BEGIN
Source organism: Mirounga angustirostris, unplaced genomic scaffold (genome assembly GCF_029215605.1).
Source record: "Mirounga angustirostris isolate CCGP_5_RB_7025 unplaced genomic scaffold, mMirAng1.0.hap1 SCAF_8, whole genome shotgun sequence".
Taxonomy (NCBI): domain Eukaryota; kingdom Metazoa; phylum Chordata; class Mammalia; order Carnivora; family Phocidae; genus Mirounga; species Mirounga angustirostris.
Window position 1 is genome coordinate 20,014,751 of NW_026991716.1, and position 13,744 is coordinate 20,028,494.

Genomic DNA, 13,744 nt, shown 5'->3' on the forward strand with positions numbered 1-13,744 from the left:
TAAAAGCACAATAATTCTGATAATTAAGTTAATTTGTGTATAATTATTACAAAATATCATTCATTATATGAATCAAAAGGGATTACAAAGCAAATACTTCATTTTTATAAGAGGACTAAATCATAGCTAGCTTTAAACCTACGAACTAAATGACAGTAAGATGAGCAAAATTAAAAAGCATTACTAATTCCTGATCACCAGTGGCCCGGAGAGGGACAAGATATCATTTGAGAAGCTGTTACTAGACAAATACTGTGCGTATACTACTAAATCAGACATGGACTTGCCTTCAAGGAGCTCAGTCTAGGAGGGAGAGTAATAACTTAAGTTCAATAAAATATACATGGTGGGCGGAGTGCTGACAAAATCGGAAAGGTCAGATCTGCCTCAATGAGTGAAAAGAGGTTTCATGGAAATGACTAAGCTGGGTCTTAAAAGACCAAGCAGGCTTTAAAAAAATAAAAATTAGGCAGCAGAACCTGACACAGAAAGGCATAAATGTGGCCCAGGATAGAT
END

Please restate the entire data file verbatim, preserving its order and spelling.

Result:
Source organism: Mirounga angustirostris, unplaced genomic scaffold (genome assembly GCF_029215605.1).
Source record: "Mirounga angustirostris isolate CCGP_5_RB_7025 unplaced genomic scaffold, mMirAng1.0.hap1 SCAF_8, whole genome shotgun sequence".
Taxonomy (NCBI): domain Eukaryota; kingdom Metazoa; phylum Chordata; class Mammalia; order Carnivora; family Phocidae; genus Mirounga; species Mirounga angustirostris.
Window position 1 is genome coordinate 20,014,751 of NW_026991716.1, and position 13,744 is coordinate 20,028,494.

Genomic DNA, 13,744 nt, shown 5'->3' on the forward strand with positions numbered 1-13,744 from the left:
TAAAAGCACAATAATTCTGATAATTAAGTTAATTTGTGTATAATTATTACAAAATATCATTCATTATATGAATCAAAAGGGATTACAAAGCAAATACTTCATTTTTATAAGAGGACTAAATCATAGCTAGCTTTAAACCTACGAACTAAATGACAGTAAGATGAGCAAAATTAAAAAGCATTACTAATTCCTGATCACCAGTGGCCCGGAGAGGGACAAGATATCATTTGAGAAGCTGTTACTAGACAAATACTGTGCGTATACTACTAAATCAGACATGGACTTGCCTTCAAGGAGCTCAGTCTAGGAGGGAGAGTAATAACTTAAGTTCAATAAAATATACATGGTGGGCGGAGTGCTGACAAAATCGGAAAGGTCAGATCTGCCTCAATGAGTGAAAAGAGGTTTCATGGAAATGACTAAGCTGGGTCTTAAAAGACCAAGCAGGCTTTAAAAAAATAAAAATTAGGCAGCAGAACCTGACACAGAAAGGCATAAATGTGGCCCAGGATAGAT